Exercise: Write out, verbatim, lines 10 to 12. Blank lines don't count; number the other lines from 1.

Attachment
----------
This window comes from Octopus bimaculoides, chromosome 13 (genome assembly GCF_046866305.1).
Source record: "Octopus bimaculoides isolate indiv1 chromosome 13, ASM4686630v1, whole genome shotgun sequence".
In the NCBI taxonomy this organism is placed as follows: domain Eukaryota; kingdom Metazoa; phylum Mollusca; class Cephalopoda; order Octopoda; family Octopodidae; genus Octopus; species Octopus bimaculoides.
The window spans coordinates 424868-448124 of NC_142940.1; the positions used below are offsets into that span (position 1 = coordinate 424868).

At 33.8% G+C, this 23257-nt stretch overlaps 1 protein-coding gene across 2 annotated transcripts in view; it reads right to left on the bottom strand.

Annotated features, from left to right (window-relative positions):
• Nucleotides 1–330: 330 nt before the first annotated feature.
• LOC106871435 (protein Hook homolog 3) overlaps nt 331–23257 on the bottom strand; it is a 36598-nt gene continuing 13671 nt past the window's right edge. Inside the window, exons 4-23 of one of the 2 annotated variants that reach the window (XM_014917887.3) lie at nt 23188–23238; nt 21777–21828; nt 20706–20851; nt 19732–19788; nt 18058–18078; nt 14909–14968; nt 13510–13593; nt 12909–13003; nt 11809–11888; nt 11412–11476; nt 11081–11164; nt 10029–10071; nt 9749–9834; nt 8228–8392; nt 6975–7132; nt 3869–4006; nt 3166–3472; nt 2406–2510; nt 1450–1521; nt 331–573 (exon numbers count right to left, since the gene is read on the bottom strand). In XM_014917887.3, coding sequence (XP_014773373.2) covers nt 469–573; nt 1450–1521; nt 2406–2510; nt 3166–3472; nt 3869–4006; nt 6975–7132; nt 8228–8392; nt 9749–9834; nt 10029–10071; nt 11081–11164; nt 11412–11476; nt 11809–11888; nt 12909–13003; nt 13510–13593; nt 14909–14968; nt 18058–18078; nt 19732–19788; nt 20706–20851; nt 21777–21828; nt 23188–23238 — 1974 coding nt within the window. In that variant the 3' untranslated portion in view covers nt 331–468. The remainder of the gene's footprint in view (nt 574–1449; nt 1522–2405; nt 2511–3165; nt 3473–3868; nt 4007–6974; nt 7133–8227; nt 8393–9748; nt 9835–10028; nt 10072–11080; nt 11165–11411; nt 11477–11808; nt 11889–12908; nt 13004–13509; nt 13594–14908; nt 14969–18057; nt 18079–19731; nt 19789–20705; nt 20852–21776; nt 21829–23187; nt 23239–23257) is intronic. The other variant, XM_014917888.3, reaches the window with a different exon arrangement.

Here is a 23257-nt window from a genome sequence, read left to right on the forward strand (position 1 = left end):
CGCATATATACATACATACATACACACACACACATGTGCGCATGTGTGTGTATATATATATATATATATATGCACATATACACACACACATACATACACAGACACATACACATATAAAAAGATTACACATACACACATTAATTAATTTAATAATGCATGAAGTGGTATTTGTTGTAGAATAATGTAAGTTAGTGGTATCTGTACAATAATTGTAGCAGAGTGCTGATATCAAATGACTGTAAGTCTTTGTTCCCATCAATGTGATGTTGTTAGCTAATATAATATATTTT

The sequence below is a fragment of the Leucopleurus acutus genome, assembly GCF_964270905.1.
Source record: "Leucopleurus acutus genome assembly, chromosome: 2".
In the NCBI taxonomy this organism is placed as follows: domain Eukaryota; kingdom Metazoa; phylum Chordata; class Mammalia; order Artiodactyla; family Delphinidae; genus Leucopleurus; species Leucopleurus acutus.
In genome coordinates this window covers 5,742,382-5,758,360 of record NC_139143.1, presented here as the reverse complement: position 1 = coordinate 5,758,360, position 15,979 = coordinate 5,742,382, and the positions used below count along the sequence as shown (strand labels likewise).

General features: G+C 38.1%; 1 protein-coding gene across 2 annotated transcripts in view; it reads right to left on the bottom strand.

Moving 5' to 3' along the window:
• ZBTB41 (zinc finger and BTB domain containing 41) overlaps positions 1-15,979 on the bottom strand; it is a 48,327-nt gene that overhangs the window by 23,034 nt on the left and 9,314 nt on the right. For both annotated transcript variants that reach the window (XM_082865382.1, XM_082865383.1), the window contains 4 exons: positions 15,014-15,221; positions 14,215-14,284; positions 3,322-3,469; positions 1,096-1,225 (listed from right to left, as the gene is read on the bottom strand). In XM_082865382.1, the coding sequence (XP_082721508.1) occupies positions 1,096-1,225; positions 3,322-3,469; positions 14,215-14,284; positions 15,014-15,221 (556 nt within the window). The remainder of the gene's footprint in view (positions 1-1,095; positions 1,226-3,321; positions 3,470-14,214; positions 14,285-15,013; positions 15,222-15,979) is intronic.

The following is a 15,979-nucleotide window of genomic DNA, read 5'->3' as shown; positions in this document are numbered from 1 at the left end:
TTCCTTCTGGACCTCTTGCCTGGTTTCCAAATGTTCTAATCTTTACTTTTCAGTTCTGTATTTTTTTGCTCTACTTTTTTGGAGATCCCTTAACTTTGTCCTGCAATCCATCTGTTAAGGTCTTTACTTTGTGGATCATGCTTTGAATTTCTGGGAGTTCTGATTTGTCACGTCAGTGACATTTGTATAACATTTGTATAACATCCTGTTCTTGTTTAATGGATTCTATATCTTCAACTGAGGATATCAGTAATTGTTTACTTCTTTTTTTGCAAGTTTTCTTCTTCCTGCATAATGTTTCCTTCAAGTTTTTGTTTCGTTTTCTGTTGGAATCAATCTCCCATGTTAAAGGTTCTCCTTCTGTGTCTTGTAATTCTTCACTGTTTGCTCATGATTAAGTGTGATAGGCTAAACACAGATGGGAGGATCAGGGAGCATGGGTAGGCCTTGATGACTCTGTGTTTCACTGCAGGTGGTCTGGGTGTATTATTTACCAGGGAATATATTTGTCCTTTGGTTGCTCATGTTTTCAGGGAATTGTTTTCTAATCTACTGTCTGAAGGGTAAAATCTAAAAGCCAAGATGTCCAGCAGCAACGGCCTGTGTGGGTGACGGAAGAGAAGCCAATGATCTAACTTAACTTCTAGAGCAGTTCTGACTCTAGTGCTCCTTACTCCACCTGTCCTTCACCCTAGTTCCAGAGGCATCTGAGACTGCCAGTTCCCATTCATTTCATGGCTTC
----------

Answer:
CGCATATATACATACATACATACACACACACACATGTGCGCATGTGTGTGTATATATATATATATATATATGCACATATACACACACACATACATACACAGACACATACACATATAAAAAGATTACACATACACACATTAATTAATTTAATAATGCATGAAGTGGTATTTGTTGTAGAATAATGTAAGTTAGTGGTATCTGTACAATAATTGTAGCAGAGTGCTGATATCAAATGACTGTAAGTCTTTGTTCCCATCAATGTGATGTTGTTAGCTAATATAATATATTTT

The sequence below is a fragment of the Leucopleurus acutus genome, assembly GCF_964270905.1.
Source record: "Leucopleurus acutus genome assembly, chromosome: 2".